Brilliant First in Series

Murder on Black Swan Lane by Andrea Penrose

This is the first book in Andrea Penrose’s Wrexford & Sloane Mystery Series. What attracted me first was the evocative and atmospheric cover, but when I started reading I found that the cover was only one of a number of things I liked about this book.

Set in Regency London, this novel features main characters Charlotte Sloane and the Earl of Wrexford. Charlotte and Wrexford are from different worlds (though there are hints that Charlotte’s past may not have been so different from Wrexford’s station in life) who join forces to solve a grisly murder for which Wrexford stands accused in the court of public opinion. The dichotomy between Charlotte’s meager circumstances and the opulence in which Wrexford lives is striking, and the author does a fabulous job of releasing each character from his or her presumed caste in society in order to work together in a race against time.

I learned a lot about Regency London, the incredible differences between the haves and the have-nots, and the scientific theories that were all the rage at that time. The aura of mysticism surrounding the notion of alchemy lent a spooky element to the story.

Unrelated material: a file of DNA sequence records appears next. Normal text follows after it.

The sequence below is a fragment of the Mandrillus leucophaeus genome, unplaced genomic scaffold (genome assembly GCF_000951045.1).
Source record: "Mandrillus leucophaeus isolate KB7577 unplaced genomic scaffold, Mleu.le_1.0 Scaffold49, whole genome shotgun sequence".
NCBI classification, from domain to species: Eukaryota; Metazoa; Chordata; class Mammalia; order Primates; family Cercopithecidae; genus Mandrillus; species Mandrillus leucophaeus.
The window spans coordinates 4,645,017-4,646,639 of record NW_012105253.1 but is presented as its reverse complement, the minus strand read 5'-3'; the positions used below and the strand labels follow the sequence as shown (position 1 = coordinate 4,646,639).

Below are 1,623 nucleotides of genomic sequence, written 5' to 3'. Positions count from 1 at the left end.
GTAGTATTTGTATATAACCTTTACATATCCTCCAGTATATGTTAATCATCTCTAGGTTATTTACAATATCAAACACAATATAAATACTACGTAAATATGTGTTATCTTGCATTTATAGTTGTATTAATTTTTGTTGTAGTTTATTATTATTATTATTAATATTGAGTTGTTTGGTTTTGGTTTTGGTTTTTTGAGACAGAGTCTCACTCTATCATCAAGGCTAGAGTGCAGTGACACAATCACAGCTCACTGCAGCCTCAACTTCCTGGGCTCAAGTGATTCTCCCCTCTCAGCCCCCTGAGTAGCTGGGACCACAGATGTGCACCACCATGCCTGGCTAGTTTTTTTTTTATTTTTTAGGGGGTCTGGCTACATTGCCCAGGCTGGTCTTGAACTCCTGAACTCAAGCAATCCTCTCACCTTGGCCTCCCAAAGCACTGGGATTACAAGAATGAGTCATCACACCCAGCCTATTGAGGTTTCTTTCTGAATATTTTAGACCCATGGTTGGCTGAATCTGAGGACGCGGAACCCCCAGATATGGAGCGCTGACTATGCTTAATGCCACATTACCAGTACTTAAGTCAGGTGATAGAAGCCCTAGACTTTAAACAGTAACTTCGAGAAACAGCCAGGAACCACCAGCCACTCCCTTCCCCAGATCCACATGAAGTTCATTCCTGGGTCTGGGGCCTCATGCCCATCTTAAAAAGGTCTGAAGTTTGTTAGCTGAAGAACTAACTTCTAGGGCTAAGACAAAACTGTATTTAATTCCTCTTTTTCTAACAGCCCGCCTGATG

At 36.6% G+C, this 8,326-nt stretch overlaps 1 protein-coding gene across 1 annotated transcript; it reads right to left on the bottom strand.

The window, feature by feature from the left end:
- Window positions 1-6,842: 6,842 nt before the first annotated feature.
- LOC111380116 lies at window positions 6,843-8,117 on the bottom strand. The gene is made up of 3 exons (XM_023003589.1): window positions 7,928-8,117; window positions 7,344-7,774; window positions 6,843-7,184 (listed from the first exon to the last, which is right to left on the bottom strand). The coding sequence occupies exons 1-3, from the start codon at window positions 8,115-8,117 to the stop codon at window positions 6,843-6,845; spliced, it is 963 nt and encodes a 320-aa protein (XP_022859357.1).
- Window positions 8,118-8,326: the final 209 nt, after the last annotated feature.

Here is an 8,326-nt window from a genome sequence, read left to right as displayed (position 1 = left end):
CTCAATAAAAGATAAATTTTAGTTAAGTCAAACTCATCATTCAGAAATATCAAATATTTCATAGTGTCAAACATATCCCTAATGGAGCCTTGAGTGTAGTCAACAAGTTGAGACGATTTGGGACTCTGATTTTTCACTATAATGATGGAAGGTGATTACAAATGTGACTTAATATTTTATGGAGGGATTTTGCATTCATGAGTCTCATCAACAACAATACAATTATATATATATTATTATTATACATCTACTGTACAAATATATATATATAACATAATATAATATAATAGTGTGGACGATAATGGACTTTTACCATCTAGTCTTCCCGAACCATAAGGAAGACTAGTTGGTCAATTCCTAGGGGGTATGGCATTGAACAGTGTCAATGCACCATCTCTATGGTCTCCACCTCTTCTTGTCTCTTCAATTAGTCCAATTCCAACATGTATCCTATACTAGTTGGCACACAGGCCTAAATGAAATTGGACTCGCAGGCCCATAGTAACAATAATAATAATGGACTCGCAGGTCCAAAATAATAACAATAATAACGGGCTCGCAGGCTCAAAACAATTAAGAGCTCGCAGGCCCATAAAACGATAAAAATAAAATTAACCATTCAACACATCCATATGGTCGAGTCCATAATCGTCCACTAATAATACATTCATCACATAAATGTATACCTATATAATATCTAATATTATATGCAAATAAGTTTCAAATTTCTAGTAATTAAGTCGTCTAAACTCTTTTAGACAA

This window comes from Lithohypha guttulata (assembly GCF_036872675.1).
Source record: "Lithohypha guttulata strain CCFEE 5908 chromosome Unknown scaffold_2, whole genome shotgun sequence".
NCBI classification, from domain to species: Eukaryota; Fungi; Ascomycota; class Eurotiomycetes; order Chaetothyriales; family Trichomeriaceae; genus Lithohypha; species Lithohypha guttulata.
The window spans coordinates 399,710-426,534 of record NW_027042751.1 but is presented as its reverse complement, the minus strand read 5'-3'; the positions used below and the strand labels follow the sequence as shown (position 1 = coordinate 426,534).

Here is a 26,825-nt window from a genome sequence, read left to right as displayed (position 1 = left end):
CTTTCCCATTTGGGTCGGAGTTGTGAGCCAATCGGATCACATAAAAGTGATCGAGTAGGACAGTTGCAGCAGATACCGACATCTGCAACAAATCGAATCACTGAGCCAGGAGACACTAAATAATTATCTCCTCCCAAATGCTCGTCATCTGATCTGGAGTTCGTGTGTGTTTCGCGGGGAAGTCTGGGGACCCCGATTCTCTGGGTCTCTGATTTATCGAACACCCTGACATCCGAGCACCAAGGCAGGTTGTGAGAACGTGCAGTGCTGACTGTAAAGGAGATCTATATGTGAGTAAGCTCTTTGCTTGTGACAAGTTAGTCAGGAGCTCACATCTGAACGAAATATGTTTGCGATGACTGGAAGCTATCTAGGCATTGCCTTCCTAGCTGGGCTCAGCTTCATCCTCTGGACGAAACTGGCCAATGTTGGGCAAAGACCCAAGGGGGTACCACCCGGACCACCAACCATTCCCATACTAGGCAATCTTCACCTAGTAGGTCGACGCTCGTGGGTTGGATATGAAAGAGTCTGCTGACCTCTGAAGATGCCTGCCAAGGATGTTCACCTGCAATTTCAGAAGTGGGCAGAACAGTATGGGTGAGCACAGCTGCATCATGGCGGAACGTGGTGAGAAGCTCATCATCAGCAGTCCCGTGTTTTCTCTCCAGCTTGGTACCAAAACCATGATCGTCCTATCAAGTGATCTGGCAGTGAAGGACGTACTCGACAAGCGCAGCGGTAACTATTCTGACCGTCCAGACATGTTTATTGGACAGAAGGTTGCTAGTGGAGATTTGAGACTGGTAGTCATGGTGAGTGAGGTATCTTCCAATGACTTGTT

I think my favorite characters are the two young brothers—street urchins—whom Charlotte has taken under her wing. Their desire to please, their street smarts, and their willingness to sacrifice for the sake of friendship, love, and honor is wonderful. I hope to see them again.

I would recommend this book to anyone who likes a good English historical mystery, complex characters with intriguing backstories, and a heavy dose of moody settings.

10 thoughts on “Brilliant First in Series”

  1. The cover nabbed me too, Amy. And the story sounds like something I’d like a lot. I really enjoy historical fiction and need to make time to read more of it. The characters sound compelling, especially the street urchins. Thanks for the recommendation. I’m heading to Amazon (like my big fat kindle needs another book!) Lol

    Like

    1. The covers of Irina Shapiro’s historical mysteries look very much like Penrose’s. They’re just full of spookiness and a sense of intrigue. Glad you liked the post, Debby!

      Liked by 1 person

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